July 23, 2014
July 31, 2013
July 25, 2012
July 13, 2011
July 2, 2010
Article IV Staff Reports
Financial Sector Assessment Program
Japan: Financial Position in the Fund
Bank of Japan
Ministry of Finance
IMF Regional Office for Asia and the Pacific
Japan Administered Accounts For Technical Assistance and Training
Scholarships at the IMF Regional Office for Asia and the Pacific (OAP)
Japan Administered Accounts - Japan-Funded Scholarship Programs
You may contact us about Japan and the IMF at Contact Us
Free Email Notification
Receive emails when we post new
items of interest to you.
Modify your profile
|Japan and the IMF|
Updated September 15, 2014
|The last Article IV Executive Board Consultation was on July 23, 2014. Listed below are items related to Japan, in reverse chronological order (you can also view items by category).
|June 01, 2001 -- Modeling and Forecasting Inflation in Japan|
Author/Editor: Sekine, Toshitaka
Series: Working Paper No. 01/82
|April 29, 2001 -- Statement by H.E. Masajuro Shiokawa, Minister of Finance of Japan at the Third Meeting of the International Monetary and Financial Committee|
|April 29, 2001 -- Statement by Haruhiko Kuroda, Vice Minister of Finance for International Affairs, Japan, Joint Meeting of the International Monetary and Financial Committee and the Development Committee, April 29, 2001|
|April 26, 2001 -- Transcript -- Press Conference on the World Economic Outlook|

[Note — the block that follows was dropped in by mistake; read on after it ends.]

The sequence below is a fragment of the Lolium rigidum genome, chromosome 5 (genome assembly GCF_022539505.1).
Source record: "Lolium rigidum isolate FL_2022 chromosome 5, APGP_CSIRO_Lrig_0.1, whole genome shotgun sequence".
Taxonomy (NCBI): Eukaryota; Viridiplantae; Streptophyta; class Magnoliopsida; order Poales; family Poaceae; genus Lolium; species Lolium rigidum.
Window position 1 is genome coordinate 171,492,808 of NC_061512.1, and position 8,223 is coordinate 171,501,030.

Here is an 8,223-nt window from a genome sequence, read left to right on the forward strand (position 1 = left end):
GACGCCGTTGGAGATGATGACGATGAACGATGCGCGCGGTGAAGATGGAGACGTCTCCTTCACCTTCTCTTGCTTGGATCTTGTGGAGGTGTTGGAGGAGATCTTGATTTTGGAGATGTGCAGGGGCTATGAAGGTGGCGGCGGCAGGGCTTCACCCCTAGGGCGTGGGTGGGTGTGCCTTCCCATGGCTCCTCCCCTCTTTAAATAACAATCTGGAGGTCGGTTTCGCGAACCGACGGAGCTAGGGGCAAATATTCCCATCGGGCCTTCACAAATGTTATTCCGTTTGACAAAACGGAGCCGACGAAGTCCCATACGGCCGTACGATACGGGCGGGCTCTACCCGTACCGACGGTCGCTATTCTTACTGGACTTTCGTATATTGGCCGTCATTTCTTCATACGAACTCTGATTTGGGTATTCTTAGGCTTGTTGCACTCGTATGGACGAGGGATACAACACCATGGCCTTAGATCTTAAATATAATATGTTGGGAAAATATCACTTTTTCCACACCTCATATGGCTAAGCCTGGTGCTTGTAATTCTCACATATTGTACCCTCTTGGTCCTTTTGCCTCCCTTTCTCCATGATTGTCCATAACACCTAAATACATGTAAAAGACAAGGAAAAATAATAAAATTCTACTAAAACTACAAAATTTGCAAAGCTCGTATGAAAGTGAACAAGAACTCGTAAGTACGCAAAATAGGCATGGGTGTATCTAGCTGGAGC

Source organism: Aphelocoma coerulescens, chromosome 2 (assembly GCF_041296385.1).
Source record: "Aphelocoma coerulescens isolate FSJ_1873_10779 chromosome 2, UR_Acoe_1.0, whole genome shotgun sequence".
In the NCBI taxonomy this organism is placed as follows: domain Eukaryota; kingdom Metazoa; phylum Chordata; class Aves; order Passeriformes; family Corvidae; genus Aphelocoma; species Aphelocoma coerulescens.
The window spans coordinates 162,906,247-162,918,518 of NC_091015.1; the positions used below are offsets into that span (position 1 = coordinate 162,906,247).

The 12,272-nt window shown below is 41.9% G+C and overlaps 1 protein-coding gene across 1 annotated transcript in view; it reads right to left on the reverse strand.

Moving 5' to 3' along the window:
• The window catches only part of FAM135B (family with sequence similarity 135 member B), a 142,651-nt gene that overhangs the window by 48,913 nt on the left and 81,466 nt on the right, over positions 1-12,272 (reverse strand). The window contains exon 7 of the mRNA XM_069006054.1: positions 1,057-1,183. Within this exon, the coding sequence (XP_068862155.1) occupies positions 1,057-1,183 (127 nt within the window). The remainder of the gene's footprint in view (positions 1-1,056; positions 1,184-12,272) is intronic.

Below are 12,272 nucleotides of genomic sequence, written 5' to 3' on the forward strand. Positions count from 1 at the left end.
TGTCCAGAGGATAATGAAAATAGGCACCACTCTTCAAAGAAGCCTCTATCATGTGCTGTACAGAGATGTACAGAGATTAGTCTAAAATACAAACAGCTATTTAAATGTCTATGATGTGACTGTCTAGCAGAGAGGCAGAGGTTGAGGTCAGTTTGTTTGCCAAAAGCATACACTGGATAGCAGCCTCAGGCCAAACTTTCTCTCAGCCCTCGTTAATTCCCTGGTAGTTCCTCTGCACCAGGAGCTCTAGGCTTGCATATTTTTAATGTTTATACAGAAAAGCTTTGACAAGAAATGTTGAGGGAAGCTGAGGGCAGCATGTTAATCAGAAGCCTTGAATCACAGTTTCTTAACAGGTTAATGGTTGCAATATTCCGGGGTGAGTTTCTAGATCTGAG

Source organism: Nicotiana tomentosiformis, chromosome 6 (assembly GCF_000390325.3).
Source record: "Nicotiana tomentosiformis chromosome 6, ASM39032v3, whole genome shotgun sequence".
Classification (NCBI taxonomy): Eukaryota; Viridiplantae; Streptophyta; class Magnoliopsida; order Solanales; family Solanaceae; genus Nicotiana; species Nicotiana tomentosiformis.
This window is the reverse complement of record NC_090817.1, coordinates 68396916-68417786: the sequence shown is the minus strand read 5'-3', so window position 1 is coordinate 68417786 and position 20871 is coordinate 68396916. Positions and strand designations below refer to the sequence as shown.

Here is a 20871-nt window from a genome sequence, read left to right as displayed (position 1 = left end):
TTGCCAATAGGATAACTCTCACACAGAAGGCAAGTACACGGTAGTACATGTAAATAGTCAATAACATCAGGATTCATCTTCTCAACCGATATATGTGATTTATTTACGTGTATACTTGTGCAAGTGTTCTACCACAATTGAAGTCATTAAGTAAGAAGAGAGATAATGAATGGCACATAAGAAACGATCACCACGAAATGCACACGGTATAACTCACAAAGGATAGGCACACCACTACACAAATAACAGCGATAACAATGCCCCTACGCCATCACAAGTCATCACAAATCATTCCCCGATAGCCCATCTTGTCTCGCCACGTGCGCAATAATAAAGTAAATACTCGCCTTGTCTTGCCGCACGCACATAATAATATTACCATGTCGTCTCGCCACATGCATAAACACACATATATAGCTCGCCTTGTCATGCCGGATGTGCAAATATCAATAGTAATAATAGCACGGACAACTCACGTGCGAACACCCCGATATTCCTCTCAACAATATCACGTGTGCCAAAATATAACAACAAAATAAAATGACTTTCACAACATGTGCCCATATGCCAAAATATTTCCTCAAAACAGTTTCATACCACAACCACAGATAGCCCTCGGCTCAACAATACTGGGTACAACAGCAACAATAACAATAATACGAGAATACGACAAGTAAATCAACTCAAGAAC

In my remarks this morning, I will comment briefly on the global economic outlook and key policy issues for the main industrial countries, then turn to David Robinson and Tam Bayoumi for some brief remarks on the rest of the policy and analytical content of the present WEO.
|April 10, 2001 -- Transcript of a Press Briefing by Thomas Dawson, Director, External Relations Department|
Contrary to some inquiries we received from some Washington television stations yesterday, this has not been convened to talk about the Spring Meetings. But as always, questions are not limited.
|March 01, 2001 -- Population Aging in Japan: Demographic Shock and Fiscal Sustainability|
Author/Editor: Mühleisen, Martin | Faruqee, Hamid
Series: Working Paper No. 01/40
|March 01, 2001 -- Finance & Development, March 2001 - Japan: Population Aging and the Fiscal Challenge|
By Martin Muhleisen and Hamid Faruqee - With Japan facing a demographic crisis, government finances--stretched to the limit to keep the economy afloat--have to cope with the rising strain on public pension and health systems. This article looks at the economic and fiscal costs of aging in Japan.
|January 14, 2001 -- China, Globalization, and the IMF -- Address by Eduardo Aninat|
Given at The Foundation for Globalization Cooperation's Second Globalization Forum, Sanya City, China
|January 13, 2001 -- New Challenges for Exchange Rate Policy -- Remarks by Horst Köhler|
Given at the Asia-Europe (ASEM) Meeting of Finance Ministers, Kobe
|January 12, 2001 -- Opening Remarks at Press Conference, Japan National Press Club -- by Horst Köhler|
Given at the Japan National Press Club
|January 06, 2001 -- Exchange Rate Regimes: Is the Bipolar View Correct? -- Address by Stanley Fischer|